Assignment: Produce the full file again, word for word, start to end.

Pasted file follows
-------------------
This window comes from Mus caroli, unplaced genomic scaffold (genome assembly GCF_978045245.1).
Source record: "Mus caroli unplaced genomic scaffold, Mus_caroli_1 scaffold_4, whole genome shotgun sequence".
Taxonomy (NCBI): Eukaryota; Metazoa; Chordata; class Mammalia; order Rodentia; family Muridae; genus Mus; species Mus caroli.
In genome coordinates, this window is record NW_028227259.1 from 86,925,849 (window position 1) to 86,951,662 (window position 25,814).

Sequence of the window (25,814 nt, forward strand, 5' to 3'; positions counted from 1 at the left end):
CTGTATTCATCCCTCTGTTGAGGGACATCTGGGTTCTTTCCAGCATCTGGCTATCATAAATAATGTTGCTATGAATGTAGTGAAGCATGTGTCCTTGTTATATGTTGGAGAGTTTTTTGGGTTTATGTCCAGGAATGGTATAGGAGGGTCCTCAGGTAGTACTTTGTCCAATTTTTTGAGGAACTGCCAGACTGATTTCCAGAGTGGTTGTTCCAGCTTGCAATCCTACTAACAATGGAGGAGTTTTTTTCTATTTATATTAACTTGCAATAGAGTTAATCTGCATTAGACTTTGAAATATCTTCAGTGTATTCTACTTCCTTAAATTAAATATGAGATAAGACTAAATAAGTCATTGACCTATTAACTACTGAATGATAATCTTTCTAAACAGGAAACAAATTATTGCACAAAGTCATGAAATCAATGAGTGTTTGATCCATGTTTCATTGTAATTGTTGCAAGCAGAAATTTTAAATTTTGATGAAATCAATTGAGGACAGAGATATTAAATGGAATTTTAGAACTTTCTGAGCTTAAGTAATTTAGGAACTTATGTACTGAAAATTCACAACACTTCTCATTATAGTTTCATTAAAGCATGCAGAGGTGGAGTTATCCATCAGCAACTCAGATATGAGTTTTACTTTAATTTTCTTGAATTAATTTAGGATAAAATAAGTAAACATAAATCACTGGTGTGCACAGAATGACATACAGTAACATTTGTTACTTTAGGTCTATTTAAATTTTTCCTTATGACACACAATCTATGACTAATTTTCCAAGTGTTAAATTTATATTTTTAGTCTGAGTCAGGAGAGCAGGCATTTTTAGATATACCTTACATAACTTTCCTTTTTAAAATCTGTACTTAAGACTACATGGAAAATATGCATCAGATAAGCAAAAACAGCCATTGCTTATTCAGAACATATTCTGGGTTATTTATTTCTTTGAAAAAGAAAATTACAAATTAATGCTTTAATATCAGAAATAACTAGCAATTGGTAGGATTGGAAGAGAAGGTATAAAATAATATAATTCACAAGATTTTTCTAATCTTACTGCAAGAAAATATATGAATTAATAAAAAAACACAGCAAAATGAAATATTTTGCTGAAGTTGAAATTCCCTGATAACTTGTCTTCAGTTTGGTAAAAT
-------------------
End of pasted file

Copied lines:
This window comes from Mus caroli, unplaced genomic scaffold (genome assembly GCF_978045245.1).
Source record: "Mus caroli unplaced genomic scaffold, Mus_caroli_1 scaffold_4, whole genome shotgun sequence".
Taxonomy (NCBI): Eukaryota; Metazoa; Chordata; class Mammalia; order Rodentia; family Muridae; genus Mus; species Mus caroli.
In genome coordinates, this window is record NW_028227259.1 from 86,925,849 (window position 1) to 86,951,662 (window position 25,814).

Sequence of the window (25,814 nt, forward strand, 5' to 3'; positions counted from 1 at the left end):
CTGTATTCATCCCTCTGTTGAGGGACATCTGGGTTCTTTCCAGCATCTGGCTATCATAAATAATGTTGCTATGAATGTAGTGAAGCATGTGTCCTTGTTATATGTTGGAGAGTTTTTTGGGTTTATGTCCAGGAATGGTATAGGAGGGTCCTCAGGTAGTACTTTGTCCAATTTTTTGAGGAACTGCCAGACTGATTTCCAGAGTGGTTGTTCCAGCTTGCAATCCTACTAACAATGGAGGAGTTTTTTTCTATTTATATTAACTTGCAATAGAGTTAATCTGCATTAGACTTTGAAATATCTTCAGTGTATTCTACTTCCTTAAATTAAATATGAGATAAGACTAAATAAGTCATTGACCTATTAACTACTGAATGATAATCTTTCTAAACAGGAAACAAATTATTGCACAAAGTCATGAAATCAATGAGTGTTTGATCCATGTTTCATTGTAATTGTTGCAAGCAGAAATTTTAAATTTTGATGAAATCAATTGAGGACAGAGATATTAAATGGAATTTTAGAACTTTCTGAGCTTAAGTAATTTAGGAACTTATGTACTGAAAATTCACAACACTTCTCATTATAGTTTCATTAAAGCATGCAGAGGTGGAGTTATCCATCAGCAACTCAGATATGAGTTTTACTTTAATTTTCTTGAATTAATTTAGGATAAAATAAGTAAACATAAATCACTGGTGTGCACAGAATGACATACAGTAACATTTGTTACTTTAGGTCTATTTAAATTTTTCCTTATGACACACAATCTATGACTAATTTTCCAAGTGTTAAATTTATATTTTTAGTCTGAGTCAGGAGAGCAGGCATTTTTAGATATACCTTACATAACTTTCCTTTTTAAAATCTGTACTTAAGACTACATGGAAAATATGCATCAGATAAGCAAAAACAGCCATTGCTTATTCAGAACATATTCTGGGTTATTTATTTCTTTGAAAAAGAAAATTACAAATTAATGCTTTAATATCAGAAATAACTAGCAATTGGTAGGATTGGAAGAGAAGGTATAAAATAATATAATTCACAAGATTTTTCTAATCTTACTGCAAGAAAATATATGAATTAATAAAAAAACACAGCAAAATGAAATATTTTGCTGAAGTTGAAATTCCCTGATAACTTGTCTTCAGTTTGGTAAAAT